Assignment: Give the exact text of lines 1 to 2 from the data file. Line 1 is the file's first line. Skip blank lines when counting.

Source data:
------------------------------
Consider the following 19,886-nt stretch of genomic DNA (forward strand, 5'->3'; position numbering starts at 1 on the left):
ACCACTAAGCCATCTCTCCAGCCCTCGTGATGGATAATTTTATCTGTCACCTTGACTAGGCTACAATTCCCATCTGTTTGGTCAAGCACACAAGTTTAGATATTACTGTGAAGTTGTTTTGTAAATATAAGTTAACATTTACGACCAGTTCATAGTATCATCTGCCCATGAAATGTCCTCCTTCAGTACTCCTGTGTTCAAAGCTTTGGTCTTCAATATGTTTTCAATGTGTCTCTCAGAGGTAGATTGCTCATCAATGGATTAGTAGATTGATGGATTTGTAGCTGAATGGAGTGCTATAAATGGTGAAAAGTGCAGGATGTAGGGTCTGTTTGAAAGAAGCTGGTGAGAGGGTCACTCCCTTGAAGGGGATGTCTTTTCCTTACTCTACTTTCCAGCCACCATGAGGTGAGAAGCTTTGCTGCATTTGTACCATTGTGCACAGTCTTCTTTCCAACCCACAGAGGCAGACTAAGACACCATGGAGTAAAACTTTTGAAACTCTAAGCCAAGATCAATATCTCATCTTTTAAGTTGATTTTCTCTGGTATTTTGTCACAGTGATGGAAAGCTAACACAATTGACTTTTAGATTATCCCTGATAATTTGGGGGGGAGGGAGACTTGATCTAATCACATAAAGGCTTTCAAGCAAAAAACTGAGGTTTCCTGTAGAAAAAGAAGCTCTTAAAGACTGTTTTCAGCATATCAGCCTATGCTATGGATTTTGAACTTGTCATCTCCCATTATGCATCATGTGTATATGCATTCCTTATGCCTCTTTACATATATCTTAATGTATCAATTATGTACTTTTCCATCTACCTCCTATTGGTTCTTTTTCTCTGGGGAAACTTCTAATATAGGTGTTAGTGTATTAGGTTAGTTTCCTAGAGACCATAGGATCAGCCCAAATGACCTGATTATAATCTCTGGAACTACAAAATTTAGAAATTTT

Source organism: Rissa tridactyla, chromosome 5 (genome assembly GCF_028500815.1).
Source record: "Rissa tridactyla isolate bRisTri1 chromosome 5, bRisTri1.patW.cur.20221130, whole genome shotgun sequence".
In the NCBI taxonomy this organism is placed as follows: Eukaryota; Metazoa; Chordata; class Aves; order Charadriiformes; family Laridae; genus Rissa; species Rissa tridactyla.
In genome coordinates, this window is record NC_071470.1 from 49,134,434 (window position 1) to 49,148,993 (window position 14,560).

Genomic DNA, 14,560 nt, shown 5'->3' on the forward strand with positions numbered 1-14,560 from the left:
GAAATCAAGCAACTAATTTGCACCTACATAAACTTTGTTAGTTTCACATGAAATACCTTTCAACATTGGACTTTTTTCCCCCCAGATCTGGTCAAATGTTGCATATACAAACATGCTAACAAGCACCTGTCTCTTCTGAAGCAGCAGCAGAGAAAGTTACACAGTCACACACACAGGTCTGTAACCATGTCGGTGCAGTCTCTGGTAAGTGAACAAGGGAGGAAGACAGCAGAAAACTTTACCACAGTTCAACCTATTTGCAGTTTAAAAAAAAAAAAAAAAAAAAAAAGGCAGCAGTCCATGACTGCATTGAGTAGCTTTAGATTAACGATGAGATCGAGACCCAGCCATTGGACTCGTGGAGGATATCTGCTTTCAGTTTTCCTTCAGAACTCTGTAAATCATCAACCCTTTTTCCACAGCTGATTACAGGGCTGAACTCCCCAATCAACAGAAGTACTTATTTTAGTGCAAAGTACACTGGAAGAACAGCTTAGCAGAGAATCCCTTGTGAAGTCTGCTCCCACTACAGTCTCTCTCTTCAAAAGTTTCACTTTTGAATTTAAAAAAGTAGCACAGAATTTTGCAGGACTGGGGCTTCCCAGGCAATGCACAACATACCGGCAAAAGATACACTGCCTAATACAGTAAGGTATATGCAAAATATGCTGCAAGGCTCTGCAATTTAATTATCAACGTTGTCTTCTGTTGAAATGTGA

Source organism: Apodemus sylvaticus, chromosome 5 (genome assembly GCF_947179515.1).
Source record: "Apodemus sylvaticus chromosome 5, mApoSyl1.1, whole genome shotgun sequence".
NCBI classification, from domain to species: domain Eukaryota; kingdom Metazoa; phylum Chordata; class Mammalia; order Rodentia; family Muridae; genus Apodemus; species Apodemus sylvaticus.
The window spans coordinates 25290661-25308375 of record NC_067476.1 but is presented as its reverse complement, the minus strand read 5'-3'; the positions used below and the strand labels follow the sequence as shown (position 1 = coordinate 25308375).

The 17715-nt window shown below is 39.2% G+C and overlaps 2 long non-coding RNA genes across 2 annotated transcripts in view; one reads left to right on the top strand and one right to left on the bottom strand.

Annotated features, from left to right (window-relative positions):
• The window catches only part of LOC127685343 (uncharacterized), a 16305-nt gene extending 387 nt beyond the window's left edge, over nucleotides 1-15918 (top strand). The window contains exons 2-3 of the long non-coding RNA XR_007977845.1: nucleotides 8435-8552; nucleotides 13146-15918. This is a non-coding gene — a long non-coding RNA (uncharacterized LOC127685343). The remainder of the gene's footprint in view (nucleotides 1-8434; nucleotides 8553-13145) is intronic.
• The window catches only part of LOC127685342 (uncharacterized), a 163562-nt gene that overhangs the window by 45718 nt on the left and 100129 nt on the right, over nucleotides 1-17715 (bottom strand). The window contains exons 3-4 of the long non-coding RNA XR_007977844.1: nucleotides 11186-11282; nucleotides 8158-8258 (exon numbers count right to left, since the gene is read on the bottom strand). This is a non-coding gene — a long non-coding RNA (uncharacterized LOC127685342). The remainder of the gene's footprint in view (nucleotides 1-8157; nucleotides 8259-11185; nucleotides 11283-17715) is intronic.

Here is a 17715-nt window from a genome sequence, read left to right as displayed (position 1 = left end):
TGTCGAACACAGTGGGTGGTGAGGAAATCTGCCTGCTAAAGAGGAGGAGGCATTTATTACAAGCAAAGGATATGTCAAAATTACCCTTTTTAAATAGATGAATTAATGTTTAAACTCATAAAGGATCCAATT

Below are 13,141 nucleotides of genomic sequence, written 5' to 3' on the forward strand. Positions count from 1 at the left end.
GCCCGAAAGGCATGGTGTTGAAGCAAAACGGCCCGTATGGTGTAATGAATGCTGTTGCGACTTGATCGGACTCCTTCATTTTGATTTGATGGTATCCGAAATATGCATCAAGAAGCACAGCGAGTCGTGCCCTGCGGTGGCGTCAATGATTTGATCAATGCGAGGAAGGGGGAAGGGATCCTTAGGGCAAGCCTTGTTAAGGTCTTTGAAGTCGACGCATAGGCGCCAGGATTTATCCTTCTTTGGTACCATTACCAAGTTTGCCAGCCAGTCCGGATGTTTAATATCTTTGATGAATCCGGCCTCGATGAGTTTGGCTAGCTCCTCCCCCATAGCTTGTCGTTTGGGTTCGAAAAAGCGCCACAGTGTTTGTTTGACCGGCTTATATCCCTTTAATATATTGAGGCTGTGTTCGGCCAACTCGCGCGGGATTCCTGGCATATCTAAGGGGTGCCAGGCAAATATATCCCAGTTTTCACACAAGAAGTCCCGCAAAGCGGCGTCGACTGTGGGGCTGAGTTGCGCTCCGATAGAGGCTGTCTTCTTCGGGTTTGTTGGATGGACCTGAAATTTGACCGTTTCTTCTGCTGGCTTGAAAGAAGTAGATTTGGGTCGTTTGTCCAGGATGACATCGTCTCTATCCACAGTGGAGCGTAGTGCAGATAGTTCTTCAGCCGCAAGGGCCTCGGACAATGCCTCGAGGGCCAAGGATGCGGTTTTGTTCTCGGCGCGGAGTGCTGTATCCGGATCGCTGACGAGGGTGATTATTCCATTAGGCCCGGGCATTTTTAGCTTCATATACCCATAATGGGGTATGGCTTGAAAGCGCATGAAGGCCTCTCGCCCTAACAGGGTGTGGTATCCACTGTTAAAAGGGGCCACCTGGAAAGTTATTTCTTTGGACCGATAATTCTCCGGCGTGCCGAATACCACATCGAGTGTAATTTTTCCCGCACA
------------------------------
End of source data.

Consider the following 19,886-nt stretch of genomic DNA (forward strand, 5'->3'; position numbering starts at 1 on the left):
ACCACTAAGCCATCTCTCCAGCCCTCGTGATGGATAATTTTATCTGTCACCTTGACTAGGCTACAATTCCCATCTGTTTGGTCAAGCACACAAGTTTAGATATTACTGTGAAGTTGTTTTGTAAATATAAGTTAACATTTACGACCAGTTCATAGTATCATCTGCCCATGAAATGTCCTCCTTCAGTACTCCTGTGTTCAAAGCTTTGGTCTTCAATATGTTTTCAATGTGTCTCTCAGAGGTAGATTGCTCATCAATGGATTAGTAGATTGATGGATTTGTAGCTGAATGGAGTGCTATAAATGGTGAAAAGTGCAGGATGTAGGGTCTGTTTGAAAGAAGCTGGTGAGAGGGTCACTCCCTTGAAGGGGATGTCTTTTCCTTACTCTACTTTCCAGCCACCATGAGGTGAGAAGCTTTGCTGCATTTGTACCATTGTGCACAGTCTTCTTTCCAACCCACAGAGGCAGACTAAGACACCATGGAGTAAAACTTTTGAAACTCTAAGCCAAGATCAATATCTCATCTTTTAAGTTGATTTTCTCTGGTATTTTGTCACAGTGATGGAAAGCTAACACAATTGACTTTTAGATTATCCCTGATAATTTGGGGGGGAGGGAGACTTGATCTAATCACATAAAGGCTTTCAAGCAAAAAACTGAGGTTTCCTGTAGAAAAAGAAGCTCTTAAAGACTGTTTTCAGCATATCAGCCTATGCTATGGATTTTGAACTTGTCATCTCCCATTATGCATCATGTGTATATGCATTCCTTATGCCTCTTTACATATATCTTAATGTATCAATTATGTACTTTTCCATCTACCTCCTATTGGTTCTTTTTCTCTGGGGAAACTTCTAATATAGGTGTTAGTGTATTAGGTTAGTTTCCTAGAGACCATAGGATCAGCCCAAATGACCTGATTATAATCTCTGGAACTACAAAATTTAGAAATTTT